In the latest installment in our occasional series “A Gap in Nature,” author Tim Flannery tells us the story of the Great Auk, a stately bird of the North Atlantic that was exterminated by humans by the 1800’s.
FLANNERY: The Great Auk stood around two feet tall. While clumsy on land, it was at home in the ocean where it presumably chased fish, much as penguins do. The inside of its mouth was bright yellow, and the only noise it was ever heard to utter was a few low croaks. It nested directly on the rocks of its island breeding ground and its eggs were pear-shaped preventing them from rolling away.
While at sea, the Great Auk was safe from human predators, but at its nest it was exquisitely vulnerable, so it had been hunted since prehistoric times. By the 16th century, fishermen were using the auks as bait, filling whole boats with their bodies. As human populations grew throughout the north Atlantic, the Great Auk retreated to remote islands to breed.
By the early 19th century, its few encounters with humans can be described as one naturalist put it, “a squalid list of human ignorance and cruelty.” Perhaps the very last auks to visit Scottish isle of St. Kilda was captured live. It was caged, and a few nights, later strong winds blew up. The islanders knew nothing of this stately creature. So believing it might be a witch, they blamed the winds on the auk. The next morning they beat it to death.
The 1844, the few surviving birds had just one refuge left, the Icelandic island of Eldey. In June of that year, a collector sent a party of sailors there to search for the remaining Great Auks. They soon spotted a pair, standing head and shoulder above the masses of smaller seabirds. Legend has it that the female was brooding an egg, the last hope for the future of this magnificent species.
Pursued by the sailors, the Great Auks made a desperate attempt to reach the safety of the water, but one was trapped between rocks, while the other was seized just a few feet from the edge of the sea. Both were clubbed to death, and their egg, it was said, crushed beneath a fisherman’s boot. Today, some 80 skins and 75 eggs held in museum collections are all that remain of the Great Auk.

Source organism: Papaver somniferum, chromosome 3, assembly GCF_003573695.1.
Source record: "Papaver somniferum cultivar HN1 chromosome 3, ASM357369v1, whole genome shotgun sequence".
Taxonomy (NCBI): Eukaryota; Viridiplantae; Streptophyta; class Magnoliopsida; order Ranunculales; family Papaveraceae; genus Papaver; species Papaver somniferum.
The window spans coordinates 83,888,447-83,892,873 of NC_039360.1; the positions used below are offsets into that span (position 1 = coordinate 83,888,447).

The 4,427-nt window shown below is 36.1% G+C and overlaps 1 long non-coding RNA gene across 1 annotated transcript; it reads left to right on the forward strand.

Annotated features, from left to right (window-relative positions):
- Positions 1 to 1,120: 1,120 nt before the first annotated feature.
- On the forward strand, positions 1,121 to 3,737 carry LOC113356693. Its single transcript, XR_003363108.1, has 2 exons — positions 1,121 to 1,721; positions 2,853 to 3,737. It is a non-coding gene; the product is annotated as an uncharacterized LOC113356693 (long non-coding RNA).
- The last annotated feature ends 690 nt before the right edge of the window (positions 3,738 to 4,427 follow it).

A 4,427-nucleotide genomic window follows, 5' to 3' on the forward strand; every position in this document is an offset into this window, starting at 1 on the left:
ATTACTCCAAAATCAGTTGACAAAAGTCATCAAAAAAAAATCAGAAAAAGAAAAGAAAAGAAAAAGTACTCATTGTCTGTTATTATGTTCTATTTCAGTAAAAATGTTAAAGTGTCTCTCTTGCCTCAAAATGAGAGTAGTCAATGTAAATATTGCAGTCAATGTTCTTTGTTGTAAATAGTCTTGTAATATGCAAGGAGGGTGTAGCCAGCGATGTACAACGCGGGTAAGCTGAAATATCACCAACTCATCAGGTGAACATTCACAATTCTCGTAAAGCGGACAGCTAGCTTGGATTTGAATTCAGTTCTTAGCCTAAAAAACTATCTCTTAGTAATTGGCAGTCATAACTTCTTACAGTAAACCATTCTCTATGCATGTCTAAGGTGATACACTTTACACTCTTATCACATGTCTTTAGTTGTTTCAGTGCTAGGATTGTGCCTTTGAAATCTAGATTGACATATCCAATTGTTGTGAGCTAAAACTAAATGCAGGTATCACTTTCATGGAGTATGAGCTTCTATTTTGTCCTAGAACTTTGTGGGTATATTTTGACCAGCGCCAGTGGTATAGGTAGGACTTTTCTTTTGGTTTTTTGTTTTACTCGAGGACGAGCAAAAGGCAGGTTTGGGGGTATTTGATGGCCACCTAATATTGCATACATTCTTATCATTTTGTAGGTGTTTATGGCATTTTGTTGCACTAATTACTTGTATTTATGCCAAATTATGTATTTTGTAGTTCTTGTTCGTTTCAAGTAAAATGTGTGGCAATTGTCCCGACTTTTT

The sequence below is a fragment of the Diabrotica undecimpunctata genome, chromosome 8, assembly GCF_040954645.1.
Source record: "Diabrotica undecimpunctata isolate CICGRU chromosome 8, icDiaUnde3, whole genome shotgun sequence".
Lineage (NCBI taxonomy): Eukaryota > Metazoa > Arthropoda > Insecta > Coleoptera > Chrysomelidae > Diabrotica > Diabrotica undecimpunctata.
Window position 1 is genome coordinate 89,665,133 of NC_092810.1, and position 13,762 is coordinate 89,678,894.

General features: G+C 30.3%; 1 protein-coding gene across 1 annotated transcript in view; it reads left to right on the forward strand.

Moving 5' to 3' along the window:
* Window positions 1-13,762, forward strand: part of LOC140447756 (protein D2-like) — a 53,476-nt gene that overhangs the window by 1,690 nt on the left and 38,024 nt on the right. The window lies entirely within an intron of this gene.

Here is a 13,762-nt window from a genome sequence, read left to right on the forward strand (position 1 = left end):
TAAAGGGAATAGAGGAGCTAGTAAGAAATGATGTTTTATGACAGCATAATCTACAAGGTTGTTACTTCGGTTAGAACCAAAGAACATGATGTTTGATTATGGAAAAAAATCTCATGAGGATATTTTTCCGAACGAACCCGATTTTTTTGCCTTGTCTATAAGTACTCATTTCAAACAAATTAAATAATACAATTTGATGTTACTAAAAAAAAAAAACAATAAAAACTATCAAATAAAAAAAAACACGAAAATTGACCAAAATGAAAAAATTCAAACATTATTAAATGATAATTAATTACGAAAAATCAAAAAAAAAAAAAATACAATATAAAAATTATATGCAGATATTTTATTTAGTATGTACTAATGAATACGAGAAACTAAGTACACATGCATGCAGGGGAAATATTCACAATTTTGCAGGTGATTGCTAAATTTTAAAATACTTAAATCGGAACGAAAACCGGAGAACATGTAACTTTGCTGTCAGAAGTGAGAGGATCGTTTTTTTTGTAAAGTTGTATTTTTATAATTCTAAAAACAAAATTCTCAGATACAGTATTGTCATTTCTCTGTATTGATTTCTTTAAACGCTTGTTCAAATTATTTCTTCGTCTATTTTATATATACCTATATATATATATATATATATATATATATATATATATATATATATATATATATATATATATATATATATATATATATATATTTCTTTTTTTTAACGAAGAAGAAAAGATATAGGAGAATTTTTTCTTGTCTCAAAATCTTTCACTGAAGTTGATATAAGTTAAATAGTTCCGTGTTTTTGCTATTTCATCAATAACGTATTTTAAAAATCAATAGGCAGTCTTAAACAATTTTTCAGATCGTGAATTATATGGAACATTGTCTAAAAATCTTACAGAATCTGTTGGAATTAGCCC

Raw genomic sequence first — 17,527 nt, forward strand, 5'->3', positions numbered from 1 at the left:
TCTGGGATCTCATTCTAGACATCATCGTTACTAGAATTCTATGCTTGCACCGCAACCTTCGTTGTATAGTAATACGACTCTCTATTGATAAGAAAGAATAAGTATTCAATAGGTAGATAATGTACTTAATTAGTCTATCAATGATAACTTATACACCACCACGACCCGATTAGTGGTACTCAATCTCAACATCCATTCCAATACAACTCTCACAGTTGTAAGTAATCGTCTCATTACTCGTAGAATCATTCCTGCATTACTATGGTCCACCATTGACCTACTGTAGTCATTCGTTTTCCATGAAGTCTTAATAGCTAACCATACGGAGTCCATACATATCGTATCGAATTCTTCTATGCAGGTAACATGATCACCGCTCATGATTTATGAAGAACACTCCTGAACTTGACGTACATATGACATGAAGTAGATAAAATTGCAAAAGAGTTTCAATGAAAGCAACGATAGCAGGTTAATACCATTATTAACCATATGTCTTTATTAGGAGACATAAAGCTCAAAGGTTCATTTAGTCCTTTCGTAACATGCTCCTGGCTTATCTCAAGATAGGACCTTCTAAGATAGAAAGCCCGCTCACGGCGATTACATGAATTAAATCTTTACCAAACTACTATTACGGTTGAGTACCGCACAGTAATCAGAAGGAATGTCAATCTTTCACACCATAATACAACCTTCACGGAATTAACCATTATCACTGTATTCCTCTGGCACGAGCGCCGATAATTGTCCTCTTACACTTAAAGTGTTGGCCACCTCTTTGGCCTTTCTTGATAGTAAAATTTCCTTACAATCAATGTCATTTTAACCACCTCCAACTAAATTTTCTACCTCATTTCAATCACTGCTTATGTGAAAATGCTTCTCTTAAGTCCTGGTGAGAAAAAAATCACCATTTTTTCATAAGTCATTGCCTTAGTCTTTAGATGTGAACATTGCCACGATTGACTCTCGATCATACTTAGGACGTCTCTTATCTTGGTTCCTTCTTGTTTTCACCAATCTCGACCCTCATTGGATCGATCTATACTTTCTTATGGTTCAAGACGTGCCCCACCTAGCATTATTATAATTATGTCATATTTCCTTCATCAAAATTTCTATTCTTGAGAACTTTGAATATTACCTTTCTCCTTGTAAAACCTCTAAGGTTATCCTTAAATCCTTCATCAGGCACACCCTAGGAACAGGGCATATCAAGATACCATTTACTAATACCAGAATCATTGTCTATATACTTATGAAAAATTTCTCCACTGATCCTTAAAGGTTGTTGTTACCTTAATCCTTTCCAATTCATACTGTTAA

GELLERMAN: Tim Flannery is author of, “A Gap in Nature,” discovering the world’s extinct animals. To see a picture of the Great Auk and other ex-animals, go to our web site livingonearth.org. That’s livingonearth.org. And while you’re there, please see our invitation to join host Steve Curwood on the next African Eco-Tour.
CURWOOD: I’d like to invite you to join me in May on an Eco-Tour of some of Africa’s great natural areas. We’ll go on a special walking safari in South Africa’s amazing Kruger National Park. The park has 16 ecosystems. It’s home to nearly 700 species of birds and mammals. It’s a land of diversity, but Kruger is most famous for an abundance of “the big five”: lions, leopards, rhinos, buffalo, and elephants. You’ll have the rare opportunity to see all these animals up close, as guides take you on day hikes and night drives. We’ll get close, but not too personal with the critters.
There are two ways that you can join the caravan. Go to living on earth dot org to find out how you can win a trip for two. You can also reserve a space by buying a ticket right now. For details, visit our web site – livingonearth.org. That’s livingonearth.org for a chance at the trip of a lifetime.
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